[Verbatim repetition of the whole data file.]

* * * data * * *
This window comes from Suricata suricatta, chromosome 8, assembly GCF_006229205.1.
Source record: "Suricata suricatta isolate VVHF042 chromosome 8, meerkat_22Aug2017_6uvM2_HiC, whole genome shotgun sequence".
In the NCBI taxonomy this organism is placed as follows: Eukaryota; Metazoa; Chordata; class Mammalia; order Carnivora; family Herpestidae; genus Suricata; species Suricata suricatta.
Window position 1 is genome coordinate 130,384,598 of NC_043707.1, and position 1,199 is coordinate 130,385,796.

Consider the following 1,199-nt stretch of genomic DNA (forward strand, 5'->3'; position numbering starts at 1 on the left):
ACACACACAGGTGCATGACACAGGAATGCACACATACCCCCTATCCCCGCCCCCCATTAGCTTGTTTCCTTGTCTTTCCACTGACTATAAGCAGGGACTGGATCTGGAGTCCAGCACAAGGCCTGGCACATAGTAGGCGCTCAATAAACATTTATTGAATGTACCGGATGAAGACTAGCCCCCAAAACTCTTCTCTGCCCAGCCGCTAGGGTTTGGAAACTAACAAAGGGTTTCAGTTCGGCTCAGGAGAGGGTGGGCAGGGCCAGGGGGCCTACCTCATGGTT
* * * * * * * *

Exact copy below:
This window comes from Suricata suricatta, chromosome 8, assembly GCF_006229205.1.
Source record: "Suricata suricatta isolate VVHF042 chromosome 8, meerkat_22Aug2017_6uvM2_HiC, whole genome shotgun sequence".
In the NCBI taxonomy this organism is placed as follows: Eukaryota; Metazoa; Chordata; class Mammalia; order Carnivora; family Herpestidae; genus Suricata; species Suricata suricatta.
Window position 1 is genome coordinate 130,384,598 of NC_043707.1, and position 1,199 is coordinate 130,385,796.

Consider the following 1,199-nt stretch of genomic DNA (forward strand, 5'->3'; position numbering starts at 1 on the left):
ACACACACAGGTGCATGACACAGGAATGCACACATACCCCCTATCCCCGCCCCCCATTAGCTTGTTTCCTTGTCTTTCCACTGACTATAAGCAGGGACTGGATCTGGAGTCCAGCACAAGGCCTGGCACATAGTAGGCGCTCAATAAACATTTATTGAATGTACCGGATGAAGACTAGCCCCCAAAACTCTTCTCTGCCCAGCCGCTAGGGTTTGGAAACTAACAAAGGGTTTCAGTTCGGCTCAGGAGAGGGTGGGCAGGGCCAGGGGGCCTACCTCATGGTT